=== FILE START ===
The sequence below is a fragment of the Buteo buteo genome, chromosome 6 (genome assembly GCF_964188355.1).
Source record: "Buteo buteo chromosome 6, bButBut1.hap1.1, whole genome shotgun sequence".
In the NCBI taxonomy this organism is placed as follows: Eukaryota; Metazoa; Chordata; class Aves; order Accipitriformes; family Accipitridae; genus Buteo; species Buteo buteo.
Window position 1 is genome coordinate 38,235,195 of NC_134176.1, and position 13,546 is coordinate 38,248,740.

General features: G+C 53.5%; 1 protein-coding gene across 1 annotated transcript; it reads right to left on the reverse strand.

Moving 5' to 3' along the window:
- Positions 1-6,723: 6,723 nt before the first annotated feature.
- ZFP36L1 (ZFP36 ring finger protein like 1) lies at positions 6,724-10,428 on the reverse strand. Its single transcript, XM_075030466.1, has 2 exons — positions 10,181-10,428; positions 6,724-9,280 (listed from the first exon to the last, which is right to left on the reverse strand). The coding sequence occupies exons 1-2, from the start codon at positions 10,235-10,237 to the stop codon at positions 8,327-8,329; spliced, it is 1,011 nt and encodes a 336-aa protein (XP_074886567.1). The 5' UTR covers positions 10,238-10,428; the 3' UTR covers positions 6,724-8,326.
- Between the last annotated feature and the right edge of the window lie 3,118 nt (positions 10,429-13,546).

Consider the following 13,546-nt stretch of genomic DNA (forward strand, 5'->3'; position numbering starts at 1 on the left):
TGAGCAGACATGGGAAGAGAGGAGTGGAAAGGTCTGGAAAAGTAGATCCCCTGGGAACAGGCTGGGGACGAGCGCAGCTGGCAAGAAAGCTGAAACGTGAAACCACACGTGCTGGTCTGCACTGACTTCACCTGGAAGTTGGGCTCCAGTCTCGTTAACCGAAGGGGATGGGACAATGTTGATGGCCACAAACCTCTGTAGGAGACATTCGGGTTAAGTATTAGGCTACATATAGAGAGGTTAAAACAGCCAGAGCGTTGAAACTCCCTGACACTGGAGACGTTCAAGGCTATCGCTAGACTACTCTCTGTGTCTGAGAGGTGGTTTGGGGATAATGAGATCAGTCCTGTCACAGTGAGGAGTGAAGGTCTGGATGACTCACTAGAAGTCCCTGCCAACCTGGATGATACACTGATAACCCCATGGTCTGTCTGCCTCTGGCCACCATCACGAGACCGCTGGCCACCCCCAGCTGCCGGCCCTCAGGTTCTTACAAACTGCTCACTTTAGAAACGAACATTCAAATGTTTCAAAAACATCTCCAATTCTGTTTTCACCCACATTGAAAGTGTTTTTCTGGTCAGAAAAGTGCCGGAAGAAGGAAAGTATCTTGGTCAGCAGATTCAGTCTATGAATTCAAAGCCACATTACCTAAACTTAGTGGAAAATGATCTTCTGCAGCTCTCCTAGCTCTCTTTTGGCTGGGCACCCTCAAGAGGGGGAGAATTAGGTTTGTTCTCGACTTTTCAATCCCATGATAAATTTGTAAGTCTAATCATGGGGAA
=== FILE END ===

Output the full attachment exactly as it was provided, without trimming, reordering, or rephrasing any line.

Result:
The sequence below is a fragment of the Buteo buteo genome, chromosome 6 (genome assembly GCF_964188355.1).
Source record: "Buteo buteo chromosome 6, bButBut1.hap1.1, whole genome shotgun sequence".
In the NCBI taxonomy this organism is placed as follows: Eukaryota; Metazoa; Chordata; class Aves; order Accipitriformes; family Accipitridae; genus Buteo; species Buteo buteo.
Window position 1 is genome coordinate 38,235,195 of NC_134176.1, and position 13,546 is coordinate 38,248,740.

General features: G+C 53.5%; 1 protein-coding gene across 1 annotated transcript; it reads right to left on the reverse strand.

Moving 5' to 3' along the window:
- Positions 1-6,723: 6,723 nt before the first annotated feature.
- ZFP36L1 (ZFP36 ring finger protein like 1) lies at positions 6,724-10,428 on the reverse strand. Its single transcript, XM_075030466.1, has 2 exons — positions 10,181-10,428; positions 6,724-9,280 (listed from the first exon to the last, which is right to left on the reverse strand). The coding sequence occupies exons 1-2, from the start codon at positions 10,235-10,237 to the stop codon at positions 8,327-8,329; spliced, it is 1,011 nt and encodes a 336-aa protein (XP_074886567.1). The 5' UTR covers positions 10,238-10,428; the 3' UTR covers positions 6,724-8,326.
- Between the last annotated feature and the right edge of the window lie 3,118 nt (positions 10,429-13,546).

Consider the following 13,546-nt stretch of genomic DNA (forward strand, 5'->3'; position numbering starts at 1 on the left):
TGAGCAGACATGGGAAGAGAGGAGTGGAAAGGTCTGGAAAAGTAGATCCCCTGGGAACAGGCTGGGGACGAGCGCAGCTGGCAAGAAAGCTGAAACGTGAAACCACACGTGCTGGTCTGCACTGACTTCACCTGGAAGTTGGGCTCCAGTCTCGTTAACCGAAGGGGATGGGACAATGTTGATGGCCACAAACCTCTGTAGGAGACATTCGGGTTAAGTATTAGGCTACATATAGAGAGGTTAAAACAGCCAGAGCGTTGAAACTCCCTGACACTGGAGACGTTCAAGGCTATCGCTAGACTACTCTCTGTGTCTGAGAGGTGGTTTGGGGATAATGAGATCAGTCCTGTCACAGTGAGGAGTGAAGGTCTGGATGACTCACTAGAAGTCCCTGCCAACCTGGATGATACACTGATAACCCCATGGTCTGTCTGCCTCTGGCCACCATCACGAGACCGCTGGCCACCCCCAGCTGCCGGCCCTCAGGTTCTTACAAACTGCTCACTTTAGAAACGAACATTCAAATGTTTCAAAAACATCTCCAATTCTGTTTTCACCCACATTGAAAGTGTTTTTCTGGTCAGAAAAGTGCCGGAAGAAGGAAAGTATCTTGGTCAGCAGATTCAGTCTATGAATTCAAAGCCACATTACCTAAACTTAGTGGAAAATGATCTTCTGCAGCTCTCCTAGCTCTCTTTTGGCTGGGCACCCTCAAGAGGGGGAGAATTAGGTTTGTTCTCGACTTTTCAATCCCATGATAAATTTGTAAGTCTAATCATGGGGAA